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MOORELAND MANSION

Foyer

Upon entering Mooreland's grand foyer, you will immediately notice the majestic, wooden staircase in the center framed by four columns. The intricate dentil moldings and the maple hardwood floors are a testament to Mr. Moore's appreciation for craftsmanship and quality. The details of the space closey resemble homes on Cleveland's Millionaires Row, capturing the gradeur of the early twentieth century. The remarkable wallpaper in this area is a reproduction of the original wall covering. To the left of the stairs is the Grandfather Clock; the clock and domed light fixture are original to the mansion.
 

President's Living Room

The President's Living Room is located directly off of the foyer. The Steinway grand piano, original to the mansion, is a stunning piece of decor and reminder of the delightful entertaining that took place at Mooreland. The room is also graced with a large, early 1920's, portrait of Edward William Moore, who overlooks the Living Room with quiet serenity. Other highlights include a partners' desk, window seats and a red brick fireplace that is original to the mansion. This room was named in honor of former Lakeland Community College President Dr. Doty and his wife Diane Doty.Dr. Doty served as President from 1988 until 2001 and his and Mrs. Doty's persistent dedication helped make the Mooreland restoration a reality.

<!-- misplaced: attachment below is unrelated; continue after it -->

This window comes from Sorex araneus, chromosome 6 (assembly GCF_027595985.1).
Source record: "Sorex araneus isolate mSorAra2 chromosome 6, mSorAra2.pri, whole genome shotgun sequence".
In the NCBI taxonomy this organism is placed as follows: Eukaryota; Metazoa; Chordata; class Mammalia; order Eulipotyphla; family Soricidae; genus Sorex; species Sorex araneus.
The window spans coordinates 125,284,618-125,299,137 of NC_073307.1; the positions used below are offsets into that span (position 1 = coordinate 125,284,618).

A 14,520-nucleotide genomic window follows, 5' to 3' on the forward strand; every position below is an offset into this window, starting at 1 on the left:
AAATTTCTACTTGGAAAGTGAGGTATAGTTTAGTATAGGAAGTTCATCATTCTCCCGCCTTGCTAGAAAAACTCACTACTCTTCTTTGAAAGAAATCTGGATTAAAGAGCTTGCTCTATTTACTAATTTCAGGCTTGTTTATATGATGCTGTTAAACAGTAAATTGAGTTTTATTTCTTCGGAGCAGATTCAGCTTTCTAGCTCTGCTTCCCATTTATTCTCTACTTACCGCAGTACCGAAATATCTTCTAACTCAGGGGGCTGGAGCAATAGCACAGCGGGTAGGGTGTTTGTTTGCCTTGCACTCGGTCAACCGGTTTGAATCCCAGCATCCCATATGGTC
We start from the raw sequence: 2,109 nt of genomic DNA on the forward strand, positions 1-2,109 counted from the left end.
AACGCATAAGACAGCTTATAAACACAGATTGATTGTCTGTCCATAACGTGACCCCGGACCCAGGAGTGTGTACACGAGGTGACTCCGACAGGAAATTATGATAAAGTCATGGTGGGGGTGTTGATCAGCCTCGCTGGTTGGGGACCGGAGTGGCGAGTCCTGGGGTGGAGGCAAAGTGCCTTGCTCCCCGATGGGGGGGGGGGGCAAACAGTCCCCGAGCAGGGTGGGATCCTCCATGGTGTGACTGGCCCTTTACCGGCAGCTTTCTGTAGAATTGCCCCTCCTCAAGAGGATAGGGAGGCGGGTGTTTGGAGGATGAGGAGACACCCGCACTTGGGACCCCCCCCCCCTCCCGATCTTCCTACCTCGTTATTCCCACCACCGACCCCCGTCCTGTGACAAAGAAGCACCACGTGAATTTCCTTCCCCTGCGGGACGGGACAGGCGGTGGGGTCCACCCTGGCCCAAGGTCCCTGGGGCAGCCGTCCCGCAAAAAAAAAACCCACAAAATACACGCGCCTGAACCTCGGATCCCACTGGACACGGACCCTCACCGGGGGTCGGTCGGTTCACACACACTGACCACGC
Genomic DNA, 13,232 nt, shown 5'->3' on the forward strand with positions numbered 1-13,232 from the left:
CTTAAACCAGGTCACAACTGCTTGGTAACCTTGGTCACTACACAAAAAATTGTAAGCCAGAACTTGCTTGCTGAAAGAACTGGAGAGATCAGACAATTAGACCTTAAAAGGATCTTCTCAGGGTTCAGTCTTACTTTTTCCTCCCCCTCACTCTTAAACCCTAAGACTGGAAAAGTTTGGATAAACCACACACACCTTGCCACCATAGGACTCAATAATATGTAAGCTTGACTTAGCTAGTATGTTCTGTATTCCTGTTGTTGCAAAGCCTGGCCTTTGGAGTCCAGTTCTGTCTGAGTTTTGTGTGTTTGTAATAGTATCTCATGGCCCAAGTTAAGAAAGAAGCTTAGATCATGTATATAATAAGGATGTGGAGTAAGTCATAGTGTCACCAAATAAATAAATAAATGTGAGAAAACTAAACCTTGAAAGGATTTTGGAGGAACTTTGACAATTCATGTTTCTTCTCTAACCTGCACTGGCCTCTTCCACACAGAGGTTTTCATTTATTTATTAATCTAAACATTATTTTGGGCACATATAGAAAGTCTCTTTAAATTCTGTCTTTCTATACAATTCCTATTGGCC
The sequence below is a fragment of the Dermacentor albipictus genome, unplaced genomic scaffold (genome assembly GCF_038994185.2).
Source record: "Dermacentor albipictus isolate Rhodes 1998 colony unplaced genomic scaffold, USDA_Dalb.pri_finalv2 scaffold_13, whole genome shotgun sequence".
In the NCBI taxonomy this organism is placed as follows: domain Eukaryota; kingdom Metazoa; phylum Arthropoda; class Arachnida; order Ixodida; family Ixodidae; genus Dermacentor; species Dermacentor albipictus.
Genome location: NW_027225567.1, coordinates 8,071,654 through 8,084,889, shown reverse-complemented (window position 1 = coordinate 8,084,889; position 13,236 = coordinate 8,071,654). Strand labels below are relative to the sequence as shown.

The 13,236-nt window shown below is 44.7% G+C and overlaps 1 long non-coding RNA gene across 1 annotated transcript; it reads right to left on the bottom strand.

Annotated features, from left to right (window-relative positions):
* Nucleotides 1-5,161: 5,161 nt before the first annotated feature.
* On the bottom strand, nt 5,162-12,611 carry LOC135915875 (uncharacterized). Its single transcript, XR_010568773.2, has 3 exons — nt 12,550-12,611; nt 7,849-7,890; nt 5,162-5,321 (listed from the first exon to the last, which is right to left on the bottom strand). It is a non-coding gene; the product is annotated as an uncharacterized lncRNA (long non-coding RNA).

Oviatt Room

Full-length French Double Doors and floor-to-ceiling windows on two walls illuminate the Oviatt Room, located directly off of the President's Living Room. Adorning the room is a large brick fireplace and three original light fixtures. This airy room can meet various needs for numerous occasions. Different floor plans allow the Oviatt Room to be used as a banquet area, dance area, classroom or auditorium/theatre. Also adding to the room's capabilities is a complimentary, 80" x 96" electronic audiovisual screen. The Oviatt Room was named after Arthur N. Oviatt, the architect that designed the original mansion.
 

Restoration Room

Named in honor of the restoration of Mooreland Mansion, the Restoration Room is accessible from the Foyer, Oviatt Room, Dunlap Room and South Verandah. Floor-to-ceiling glass windows and doors, showing off both the house and grounds, surround the room. The bright atmosphere is excellent for dining, gathering, or even dancing. This sunny multi-purpose room also includes a bar, which is actually the original bar from Mr. Moore's private electric railroad car.
 

Dunlap Room

Now a sitting room adorned with couches and one of Edward Moore's trunks repurposed as a coffee table, the Dunlap Room was the original formal dining room. In two of the corners sit china cabinets, exhibiting Moore family heirloom pieces. Four original light fixtures illuminate the room as well as two large windows facing the front property. The room is named for Edward and Anna Dunlap for their generous donations.
 

South Verandah